Segments From this episode
The federal government is poised to run out of money on Friday. But both Republicans and Democrats seem to be in favor of a stopgap bill that would prevent a shutdown and cut $4 billion from the budget. Nancy Marshall Genzer has more.
Hollywood's biggest night was also a big night across the pond. British film "The King's Speech" took home three Academy Awards, including best picture. The film was paid for in part by the government's film funding organization, the U.K. Film Council. But because of budget cuts, that agency is on the chopping block. Christopher Werth explains.
Walmart, the world's largest retailer, had hoped to expand into the Russian market. But as Peter Van Dyk reports, many U.S. companies find it hard to open stores in Russia.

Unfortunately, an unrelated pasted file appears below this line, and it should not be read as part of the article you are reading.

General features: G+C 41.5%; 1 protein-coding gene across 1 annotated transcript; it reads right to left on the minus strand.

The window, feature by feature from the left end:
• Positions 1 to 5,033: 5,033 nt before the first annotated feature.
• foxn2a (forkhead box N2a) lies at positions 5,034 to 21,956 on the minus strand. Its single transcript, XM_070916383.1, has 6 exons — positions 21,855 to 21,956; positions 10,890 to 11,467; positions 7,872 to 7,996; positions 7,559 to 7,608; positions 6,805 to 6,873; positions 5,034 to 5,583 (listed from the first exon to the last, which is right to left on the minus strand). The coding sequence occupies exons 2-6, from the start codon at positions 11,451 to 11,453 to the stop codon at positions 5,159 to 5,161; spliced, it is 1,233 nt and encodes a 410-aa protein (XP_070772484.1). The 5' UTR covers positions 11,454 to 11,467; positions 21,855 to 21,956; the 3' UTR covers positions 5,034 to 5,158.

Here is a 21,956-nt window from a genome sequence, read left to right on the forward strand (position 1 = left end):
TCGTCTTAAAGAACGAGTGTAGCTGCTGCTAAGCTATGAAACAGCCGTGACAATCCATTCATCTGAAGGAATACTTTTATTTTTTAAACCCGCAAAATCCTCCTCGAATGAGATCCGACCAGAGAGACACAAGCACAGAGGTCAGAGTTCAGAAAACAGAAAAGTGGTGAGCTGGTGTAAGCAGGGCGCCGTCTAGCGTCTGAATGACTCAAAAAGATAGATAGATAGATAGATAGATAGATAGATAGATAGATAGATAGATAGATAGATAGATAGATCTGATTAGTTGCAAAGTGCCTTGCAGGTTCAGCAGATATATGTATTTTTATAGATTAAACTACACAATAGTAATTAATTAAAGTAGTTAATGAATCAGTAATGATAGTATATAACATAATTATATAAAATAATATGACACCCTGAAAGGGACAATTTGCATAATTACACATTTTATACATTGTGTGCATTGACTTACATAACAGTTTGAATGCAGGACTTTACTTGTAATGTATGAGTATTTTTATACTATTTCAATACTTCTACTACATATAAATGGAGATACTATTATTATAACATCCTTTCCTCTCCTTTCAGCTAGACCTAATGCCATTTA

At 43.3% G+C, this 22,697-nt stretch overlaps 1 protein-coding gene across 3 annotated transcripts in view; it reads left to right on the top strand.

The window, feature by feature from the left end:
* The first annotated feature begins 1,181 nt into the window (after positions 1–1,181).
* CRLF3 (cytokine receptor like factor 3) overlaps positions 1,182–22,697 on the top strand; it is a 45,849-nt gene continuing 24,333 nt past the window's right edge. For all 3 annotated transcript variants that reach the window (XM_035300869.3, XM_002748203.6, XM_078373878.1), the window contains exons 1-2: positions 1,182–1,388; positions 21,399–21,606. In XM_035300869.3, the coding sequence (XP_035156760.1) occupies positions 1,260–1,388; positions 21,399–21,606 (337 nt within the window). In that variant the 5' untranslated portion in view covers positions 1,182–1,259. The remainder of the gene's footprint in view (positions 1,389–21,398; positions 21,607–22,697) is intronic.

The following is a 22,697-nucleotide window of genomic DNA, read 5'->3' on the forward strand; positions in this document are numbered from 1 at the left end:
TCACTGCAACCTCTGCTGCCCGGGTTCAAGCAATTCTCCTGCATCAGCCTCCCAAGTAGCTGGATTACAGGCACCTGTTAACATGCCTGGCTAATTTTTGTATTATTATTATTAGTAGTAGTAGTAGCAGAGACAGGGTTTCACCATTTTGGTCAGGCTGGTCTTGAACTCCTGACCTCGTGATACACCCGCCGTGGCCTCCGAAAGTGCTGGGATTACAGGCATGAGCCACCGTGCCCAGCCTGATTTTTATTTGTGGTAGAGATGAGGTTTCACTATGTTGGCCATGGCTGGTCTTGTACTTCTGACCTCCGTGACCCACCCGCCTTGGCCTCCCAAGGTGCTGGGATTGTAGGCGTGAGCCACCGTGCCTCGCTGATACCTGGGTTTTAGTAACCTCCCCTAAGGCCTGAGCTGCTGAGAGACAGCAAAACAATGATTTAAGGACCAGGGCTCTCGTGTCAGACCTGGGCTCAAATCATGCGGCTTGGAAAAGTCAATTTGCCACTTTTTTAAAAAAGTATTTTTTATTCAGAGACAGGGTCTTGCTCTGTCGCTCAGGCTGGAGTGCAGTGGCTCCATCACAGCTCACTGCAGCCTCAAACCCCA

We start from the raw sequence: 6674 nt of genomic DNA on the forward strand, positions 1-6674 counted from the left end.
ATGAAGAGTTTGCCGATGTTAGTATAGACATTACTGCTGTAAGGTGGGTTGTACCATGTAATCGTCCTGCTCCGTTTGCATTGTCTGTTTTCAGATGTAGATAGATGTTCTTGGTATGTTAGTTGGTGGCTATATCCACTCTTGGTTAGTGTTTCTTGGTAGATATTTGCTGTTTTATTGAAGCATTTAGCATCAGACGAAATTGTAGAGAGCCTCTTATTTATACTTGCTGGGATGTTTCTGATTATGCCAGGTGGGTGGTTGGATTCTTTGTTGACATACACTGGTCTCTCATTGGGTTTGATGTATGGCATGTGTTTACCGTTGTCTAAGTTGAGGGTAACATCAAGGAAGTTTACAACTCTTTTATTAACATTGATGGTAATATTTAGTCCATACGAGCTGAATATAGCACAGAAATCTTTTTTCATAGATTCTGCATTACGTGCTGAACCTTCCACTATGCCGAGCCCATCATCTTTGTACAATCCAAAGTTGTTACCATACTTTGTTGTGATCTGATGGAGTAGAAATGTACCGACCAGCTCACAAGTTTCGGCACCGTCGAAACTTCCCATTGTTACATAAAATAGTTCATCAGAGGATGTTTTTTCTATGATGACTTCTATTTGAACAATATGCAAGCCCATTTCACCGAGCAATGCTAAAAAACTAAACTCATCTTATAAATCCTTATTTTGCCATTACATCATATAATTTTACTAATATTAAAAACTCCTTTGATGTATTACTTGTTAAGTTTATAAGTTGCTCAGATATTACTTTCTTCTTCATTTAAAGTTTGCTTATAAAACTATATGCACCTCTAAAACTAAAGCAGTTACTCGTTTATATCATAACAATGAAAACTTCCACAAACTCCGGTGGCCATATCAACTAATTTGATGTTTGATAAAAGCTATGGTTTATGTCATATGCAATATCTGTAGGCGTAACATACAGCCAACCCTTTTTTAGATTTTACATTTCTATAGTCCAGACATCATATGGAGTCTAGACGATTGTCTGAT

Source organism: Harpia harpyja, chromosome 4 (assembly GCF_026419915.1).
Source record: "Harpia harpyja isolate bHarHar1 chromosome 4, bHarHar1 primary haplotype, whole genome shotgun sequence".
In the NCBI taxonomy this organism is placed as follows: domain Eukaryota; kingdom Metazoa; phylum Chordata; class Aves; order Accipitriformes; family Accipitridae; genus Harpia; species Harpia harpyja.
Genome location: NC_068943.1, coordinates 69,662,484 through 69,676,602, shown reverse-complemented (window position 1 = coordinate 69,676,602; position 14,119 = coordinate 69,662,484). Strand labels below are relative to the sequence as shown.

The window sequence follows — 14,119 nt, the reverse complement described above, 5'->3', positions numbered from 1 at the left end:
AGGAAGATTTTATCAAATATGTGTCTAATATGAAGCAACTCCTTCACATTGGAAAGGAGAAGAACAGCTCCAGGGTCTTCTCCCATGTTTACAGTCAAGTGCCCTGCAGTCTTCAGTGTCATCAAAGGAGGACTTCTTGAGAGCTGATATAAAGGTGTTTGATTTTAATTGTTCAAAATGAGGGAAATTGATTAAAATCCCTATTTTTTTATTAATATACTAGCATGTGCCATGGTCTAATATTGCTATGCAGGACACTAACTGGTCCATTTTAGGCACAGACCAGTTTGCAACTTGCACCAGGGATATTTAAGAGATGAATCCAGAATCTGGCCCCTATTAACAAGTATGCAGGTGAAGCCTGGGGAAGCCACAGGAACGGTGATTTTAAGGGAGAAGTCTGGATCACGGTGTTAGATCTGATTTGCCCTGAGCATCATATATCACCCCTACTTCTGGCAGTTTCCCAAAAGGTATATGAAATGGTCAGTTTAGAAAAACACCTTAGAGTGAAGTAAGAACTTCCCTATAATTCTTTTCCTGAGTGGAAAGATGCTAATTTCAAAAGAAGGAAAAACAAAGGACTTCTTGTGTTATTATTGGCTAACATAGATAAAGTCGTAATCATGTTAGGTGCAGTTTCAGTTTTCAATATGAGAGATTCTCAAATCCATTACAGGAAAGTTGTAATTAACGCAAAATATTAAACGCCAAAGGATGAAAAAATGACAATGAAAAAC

The daily deal site Groupon has been interested in expanding into China for months. And finally, Groupon has opened its Chinese affiliate, Gaopeng.com. The site will initially cover Beijing and Shanghai but the company hopes to grow to cover more of China's 160 cities.
The U.S. Commerce Department is reporting today that personal incomes jumped 1 percent in January, but consumers only bumped up their spending by 0.2 percent. Bob Moon speaks with Julia Coronado, senior U.S. economist at BNP Paribas, about what these numbers mean.
The Academy Awards ceremony this weekend in taking place at the Kodak Theater in Hollywood and Highland, a project that was partly funded by a community redevelopment agency. States may no longer have that sort of money to give to future projects.
Marketplace Morning Report for Monday, February 28, 2011